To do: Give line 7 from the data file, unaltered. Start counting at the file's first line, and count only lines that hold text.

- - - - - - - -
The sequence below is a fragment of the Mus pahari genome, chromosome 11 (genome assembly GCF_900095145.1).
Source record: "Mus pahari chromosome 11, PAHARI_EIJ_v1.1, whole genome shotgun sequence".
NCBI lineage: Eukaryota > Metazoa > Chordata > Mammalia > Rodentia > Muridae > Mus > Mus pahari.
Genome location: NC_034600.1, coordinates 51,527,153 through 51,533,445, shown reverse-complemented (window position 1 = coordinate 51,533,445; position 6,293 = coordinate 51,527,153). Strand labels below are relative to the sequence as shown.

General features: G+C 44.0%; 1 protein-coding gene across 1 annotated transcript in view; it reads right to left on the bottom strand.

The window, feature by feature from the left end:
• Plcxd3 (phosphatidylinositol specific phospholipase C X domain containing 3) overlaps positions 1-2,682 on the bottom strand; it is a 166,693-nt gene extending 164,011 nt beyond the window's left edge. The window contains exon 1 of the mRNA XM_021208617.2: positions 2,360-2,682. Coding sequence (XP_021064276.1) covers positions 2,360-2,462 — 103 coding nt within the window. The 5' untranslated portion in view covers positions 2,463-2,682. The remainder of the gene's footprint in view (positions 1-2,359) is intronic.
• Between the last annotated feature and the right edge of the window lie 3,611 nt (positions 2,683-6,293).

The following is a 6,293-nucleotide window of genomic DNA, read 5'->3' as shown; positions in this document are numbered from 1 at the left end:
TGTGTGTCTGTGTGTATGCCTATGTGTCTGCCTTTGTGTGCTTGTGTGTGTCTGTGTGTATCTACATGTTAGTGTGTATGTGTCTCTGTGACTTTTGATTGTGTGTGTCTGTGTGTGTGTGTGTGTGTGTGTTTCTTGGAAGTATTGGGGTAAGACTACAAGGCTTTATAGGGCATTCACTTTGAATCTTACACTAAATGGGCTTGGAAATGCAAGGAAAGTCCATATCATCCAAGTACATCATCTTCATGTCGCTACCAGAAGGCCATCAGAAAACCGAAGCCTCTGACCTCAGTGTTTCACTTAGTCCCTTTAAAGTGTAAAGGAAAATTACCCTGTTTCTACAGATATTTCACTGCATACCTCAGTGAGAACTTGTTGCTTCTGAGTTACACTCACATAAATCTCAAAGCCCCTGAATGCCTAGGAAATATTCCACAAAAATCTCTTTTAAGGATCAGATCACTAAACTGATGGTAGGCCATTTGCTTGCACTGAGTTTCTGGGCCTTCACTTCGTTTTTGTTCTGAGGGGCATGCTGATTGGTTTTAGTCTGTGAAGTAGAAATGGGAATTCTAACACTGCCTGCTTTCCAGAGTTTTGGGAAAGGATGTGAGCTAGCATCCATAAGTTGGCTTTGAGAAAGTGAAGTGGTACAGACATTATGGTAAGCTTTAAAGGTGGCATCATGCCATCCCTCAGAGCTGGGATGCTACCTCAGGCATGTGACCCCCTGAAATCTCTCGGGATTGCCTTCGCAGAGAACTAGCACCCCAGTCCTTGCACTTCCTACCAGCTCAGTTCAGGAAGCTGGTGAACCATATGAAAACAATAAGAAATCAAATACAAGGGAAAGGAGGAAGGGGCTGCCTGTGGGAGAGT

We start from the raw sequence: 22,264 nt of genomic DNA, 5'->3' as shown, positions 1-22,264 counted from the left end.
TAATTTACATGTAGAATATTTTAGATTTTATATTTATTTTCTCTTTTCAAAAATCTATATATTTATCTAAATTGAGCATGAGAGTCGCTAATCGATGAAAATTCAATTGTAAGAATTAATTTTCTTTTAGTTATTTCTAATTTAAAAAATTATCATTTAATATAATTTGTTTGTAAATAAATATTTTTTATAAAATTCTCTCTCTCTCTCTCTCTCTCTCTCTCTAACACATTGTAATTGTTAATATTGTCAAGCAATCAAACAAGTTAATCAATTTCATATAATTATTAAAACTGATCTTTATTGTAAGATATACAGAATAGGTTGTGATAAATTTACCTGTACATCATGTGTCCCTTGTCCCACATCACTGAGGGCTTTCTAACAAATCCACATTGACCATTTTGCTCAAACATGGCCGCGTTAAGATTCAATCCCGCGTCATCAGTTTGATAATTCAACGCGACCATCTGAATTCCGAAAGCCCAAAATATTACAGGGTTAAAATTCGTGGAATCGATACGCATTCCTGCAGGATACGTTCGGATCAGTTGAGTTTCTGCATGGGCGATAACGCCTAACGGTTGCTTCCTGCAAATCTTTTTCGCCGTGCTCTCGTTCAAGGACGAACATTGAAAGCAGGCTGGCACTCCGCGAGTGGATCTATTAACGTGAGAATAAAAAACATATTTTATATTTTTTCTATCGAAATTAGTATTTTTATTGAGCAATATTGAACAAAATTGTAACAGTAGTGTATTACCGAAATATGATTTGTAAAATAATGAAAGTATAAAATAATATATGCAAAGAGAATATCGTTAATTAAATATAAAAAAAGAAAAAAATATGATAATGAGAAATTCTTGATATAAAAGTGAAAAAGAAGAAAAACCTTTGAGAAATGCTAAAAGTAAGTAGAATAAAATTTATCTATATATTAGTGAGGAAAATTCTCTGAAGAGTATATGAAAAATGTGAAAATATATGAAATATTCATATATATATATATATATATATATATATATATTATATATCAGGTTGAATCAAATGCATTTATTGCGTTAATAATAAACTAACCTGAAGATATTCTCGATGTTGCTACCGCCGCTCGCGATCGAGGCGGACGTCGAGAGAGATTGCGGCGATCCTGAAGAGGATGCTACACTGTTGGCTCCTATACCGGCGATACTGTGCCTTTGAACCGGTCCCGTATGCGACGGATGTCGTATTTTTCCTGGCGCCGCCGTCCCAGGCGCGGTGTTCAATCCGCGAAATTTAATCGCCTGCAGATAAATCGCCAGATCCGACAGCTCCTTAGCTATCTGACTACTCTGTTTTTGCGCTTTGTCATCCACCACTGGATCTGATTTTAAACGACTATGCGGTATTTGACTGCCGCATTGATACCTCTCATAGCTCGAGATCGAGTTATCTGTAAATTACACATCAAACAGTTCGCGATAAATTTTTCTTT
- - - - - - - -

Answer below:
• Plcxd3 (phosphatidylinositol specific phospholipase C X domain containing 3) overlaps positions 1-2,682 on the bottom strand; it is a 166,693-nt gene extending 164,011 nt beyond the window's left edge. The window contains exon 1 of the mRNA XM_021208617.2: positions 2,360-2,682. Coding sequence (XP_021064276.1) covers positions 2,360-2,462 — 103 coding nt within the window. The 5' untranslated portion in view covers positions 2,463-2,682. The remainder of the gene's footprint in view (positions 1-2,359) is intronic.